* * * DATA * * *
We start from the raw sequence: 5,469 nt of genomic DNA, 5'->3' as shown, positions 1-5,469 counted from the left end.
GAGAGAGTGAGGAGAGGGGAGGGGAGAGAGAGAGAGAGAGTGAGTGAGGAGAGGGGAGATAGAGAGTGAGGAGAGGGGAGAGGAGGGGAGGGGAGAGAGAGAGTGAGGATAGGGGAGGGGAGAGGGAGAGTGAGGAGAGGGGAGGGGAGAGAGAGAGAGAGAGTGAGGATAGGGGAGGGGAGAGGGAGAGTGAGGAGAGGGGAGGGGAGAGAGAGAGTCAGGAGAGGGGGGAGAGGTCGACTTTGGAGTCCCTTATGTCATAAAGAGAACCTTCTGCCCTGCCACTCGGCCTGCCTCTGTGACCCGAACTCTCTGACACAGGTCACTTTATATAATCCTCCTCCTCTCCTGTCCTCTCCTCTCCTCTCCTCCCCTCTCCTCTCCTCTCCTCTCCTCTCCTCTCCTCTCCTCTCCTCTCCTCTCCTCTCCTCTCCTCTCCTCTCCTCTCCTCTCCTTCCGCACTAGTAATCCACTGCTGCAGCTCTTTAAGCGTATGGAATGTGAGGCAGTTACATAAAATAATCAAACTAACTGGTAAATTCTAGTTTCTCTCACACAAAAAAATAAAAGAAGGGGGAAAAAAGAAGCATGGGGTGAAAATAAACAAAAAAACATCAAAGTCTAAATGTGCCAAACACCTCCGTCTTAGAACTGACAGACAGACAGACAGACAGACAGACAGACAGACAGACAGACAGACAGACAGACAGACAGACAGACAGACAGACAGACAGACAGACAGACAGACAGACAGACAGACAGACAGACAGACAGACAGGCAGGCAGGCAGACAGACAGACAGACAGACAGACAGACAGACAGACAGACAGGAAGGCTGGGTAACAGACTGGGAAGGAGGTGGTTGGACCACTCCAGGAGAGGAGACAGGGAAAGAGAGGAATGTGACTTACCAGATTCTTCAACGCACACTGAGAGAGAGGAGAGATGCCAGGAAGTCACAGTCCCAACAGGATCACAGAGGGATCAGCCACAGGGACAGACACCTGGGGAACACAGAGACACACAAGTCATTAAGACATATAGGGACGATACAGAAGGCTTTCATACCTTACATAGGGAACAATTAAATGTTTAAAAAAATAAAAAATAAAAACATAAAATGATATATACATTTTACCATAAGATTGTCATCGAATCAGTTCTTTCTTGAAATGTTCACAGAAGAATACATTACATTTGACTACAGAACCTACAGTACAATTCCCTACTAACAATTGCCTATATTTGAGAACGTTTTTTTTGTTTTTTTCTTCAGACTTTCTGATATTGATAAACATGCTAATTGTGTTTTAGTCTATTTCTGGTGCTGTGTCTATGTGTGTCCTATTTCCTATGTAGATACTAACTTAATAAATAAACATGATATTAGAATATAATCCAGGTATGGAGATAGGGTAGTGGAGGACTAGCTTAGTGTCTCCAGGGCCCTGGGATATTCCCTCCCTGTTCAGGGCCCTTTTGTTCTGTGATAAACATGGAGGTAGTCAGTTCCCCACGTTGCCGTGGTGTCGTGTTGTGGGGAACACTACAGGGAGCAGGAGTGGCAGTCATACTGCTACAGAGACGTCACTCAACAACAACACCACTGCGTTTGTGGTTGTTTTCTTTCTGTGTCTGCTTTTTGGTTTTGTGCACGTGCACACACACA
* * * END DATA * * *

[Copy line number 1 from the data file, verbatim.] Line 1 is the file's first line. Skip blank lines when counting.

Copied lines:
We start from the raw sequence: 5,469 nt of genomic DNA, 5'->3' as shown, positions 1-5,469 counted from the left end.